Use this URL to cite or link to this record in EThOS: http://ethos.bl.uk/OrderDetails.do?uin=uk.bl.ethos.492147
Title: Consumer Identity: The Case of Home Confined Consumers
Author: Downey, Hilary
Awarding Body: Queen's University of Belfast
Current Institution: Queen's University Belfast
Date of Award: 2008
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Abstract:
This thesis focuses on the lived consumption experiences that home confined consumers employ to retain an identity in absence of direct marketplace interaction. Home confined consumers account for a significant percentage of the population that are termed disabled. Disability itself has not featured highly on the marketing and consumer behaviour research agenda, the case of home confinement has not been addressed. This research aims to contribute to understanding and personal knowing about this population. The research adopted an interpretivist approach and drew on a radical constructivist epistemology to capture the lived experience and personal knowing of home confinement. This methodology has not been employed within the consumer research discipline. Three individual cases of home confinement were explored over a two-year period by means of ongoing 'conversational' style interviews. This thesis argues that home confined consumers are actively involved in the identity construction process. The findings illustrate the diversity of the home confined experience, and the overriding need to establish an identity that is both in keeping with the personal reality of the lived experience, but, one that will equally establish an identity as stemming from an abelist perspective. The study accommodates the Consumer Response Model introduced recently into disability studies, which aims to capture the lived experience and is in keeping with the agenda of Consumer Culture Theory. This study also acknowledges the implications of the Transformatory Consumer Research agenda in relation to consumer wellbeing. Far from being the powerless, weak, and feeble consumers generally depicted in literature, the home confined consumers in this study overcome many barriers to consumption to remain active, powerful, independent agents of change, 'within' an abelist society. In conclusion, the study highlights survival consumption behaviour, in both physical and emotional terms, as the ability to capture not only abelism but also a non-institutionalized freedom. Supplied by The British Library - 'The world's knowledge'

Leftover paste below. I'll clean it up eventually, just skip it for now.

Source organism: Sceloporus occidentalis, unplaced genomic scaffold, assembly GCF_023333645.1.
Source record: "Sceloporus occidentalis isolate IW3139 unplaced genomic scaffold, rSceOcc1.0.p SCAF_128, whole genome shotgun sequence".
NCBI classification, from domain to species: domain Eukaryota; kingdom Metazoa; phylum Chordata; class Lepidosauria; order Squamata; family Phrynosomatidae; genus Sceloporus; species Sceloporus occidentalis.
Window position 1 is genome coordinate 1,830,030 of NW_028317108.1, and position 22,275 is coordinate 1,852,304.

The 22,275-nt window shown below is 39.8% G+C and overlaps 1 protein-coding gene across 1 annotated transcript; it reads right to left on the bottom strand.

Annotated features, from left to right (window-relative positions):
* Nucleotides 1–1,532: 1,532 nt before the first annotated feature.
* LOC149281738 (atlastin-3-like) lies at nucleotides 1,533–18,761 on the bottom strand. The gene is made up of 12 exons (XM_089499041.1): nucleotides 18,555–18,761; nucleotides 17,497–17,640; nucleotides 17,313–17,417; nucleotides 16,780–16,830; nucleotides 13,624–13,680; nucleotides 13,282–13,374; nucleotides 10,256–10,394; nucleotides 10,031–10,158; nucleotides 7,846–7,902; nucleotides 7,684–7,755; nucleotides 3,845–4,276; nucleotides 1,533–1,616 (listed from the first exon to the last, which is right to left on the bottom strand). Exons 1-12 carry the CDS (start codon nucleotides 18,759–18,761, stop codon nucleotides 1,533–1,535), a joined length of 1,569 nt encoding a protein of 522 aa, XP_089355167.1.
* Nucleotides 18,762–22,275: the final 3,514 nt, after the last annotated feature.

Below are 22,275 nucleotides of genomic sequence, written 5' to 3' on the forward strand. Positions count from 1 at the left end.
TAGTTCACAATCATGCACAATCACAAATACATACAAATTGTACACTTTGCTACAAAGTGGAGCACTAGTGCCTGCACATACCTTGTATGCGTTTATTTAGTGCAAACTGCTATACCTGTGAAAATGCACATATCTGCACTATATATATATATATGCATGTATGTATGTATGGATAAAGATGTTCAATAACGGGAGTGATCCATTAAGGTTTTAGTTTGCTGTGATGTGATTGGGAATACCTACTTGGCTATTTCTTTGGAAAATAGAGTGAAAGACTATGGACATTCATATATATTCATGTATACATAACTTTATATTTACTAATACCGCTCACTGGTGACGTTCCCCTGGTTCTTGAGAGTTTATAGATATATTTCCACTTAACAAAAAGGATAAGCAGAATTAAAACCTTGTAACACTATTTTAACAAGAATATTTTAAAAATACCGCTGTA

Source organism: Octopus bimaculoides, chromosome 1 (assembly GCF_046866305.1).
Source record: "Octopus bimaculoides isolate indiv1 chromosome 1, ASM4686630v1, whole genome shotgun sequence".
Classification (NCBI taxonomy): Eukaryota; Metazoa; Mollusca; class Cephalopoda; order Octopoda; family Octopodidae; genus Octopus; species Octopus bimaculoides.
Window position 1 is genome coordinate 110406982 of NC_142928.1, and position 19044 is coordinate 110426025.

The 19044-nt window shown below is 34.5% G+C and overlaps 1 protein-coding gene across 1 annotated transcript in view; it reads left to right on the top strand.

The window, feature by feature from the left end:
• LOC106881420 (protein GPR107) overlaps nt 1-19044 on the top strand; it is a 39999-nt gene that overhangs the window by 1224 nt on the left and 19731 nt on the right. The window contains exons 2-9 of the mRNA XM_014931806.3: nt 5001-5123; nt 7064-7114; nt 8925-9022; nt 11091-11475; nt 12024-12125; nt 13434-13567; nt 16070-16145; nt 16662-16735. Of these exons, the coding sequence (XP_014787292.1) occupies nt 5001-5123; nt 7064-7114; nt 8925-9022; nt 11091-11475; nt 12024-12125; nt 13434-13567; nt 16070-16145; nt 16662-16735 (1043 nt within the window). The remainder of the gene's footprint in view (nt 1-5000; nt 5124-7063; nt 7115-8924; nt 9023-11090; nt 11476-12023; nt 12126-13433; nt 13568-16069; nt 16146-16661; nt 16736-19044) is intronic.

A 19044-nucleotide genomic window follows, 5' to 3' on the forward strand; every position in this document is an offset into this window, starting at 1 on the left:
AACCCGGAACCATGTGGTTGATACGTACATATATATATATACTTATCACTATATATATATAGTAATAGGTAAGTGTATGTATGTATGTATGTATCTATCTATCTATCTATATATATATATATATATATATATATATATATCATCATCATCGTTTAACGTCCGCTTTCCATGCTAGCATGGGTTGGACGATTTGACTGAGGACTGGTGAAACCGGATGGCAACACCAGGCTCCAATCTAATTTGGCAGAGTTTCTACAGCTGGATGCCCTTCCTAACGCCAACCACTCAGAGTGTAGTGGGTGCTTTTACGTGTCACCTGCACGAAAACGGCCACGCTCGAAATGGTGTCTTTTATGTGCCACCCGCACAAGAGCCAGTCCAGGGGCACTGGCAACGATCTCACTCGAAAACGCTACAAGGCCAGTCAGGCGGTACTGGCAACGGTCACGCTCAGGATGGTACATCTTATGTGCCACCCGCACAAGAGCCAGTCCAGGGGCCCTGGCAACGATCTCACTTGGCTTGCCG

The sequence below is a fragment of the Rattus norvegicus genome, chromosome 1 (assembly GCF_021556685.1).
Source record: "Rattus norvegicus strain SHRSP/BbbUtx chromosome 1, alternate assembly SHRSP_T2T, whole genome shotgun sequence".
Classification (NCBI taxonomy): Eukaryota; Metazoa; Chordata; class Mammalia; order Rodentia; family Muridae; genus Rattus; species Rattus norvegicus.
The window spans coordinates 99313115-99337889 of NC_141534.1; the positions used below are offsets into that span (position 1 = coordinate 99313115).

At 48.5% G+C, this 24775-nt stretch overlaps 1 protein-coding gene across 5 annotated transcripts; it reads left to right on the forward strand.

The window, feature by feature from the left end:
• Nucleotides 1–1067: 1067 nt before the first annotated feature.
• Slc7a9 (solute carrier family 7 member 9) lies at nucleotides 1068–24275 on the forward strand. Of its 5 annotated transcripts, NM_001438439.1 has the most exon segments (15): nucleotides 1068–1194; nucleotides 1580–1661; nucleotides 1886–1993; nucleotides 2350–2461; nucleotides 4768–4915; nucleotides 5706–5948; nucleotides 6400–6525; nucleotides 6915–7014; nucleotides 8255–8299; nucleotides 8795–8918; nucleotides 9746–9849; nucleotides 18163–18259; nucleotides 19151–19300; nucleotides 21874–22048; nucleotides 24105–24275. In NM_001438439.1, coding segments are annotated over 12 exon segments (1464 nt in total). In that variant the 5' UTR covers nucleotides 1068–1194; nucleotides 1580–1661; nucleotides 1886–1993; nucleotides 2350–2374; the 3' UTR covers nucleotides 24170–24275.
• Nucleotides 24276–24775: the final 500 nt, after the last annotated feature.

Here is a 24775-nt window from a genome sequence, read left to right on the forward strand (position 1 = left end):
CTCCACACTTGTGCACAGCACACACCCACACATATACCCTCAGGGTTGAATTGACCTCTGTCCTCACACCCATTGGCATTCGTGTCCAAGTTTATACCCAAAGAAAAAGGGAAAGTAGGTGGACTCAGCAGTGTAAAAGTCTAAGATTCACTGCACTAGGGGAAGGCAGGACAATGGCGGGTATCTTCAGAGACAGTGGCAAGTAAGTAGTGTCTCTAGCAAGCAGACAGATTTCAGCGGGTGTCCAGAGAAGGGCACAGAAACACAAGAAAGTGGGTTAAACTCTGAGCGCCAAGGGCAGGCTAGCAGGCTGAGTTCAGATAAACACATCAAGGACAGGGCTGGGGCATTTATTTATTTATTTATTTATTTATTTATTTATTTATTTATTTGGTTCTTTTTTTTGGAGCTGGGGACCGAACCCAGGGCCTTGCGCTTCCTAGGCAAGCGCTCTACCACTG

Supervisor: Not available Sponsor: Not available
Qualification Name: Queen's University of Belfast, 2008 Qualification Level: Doctoral
EThOS ID: uk.bl.ethos.492147  DOI: Not available
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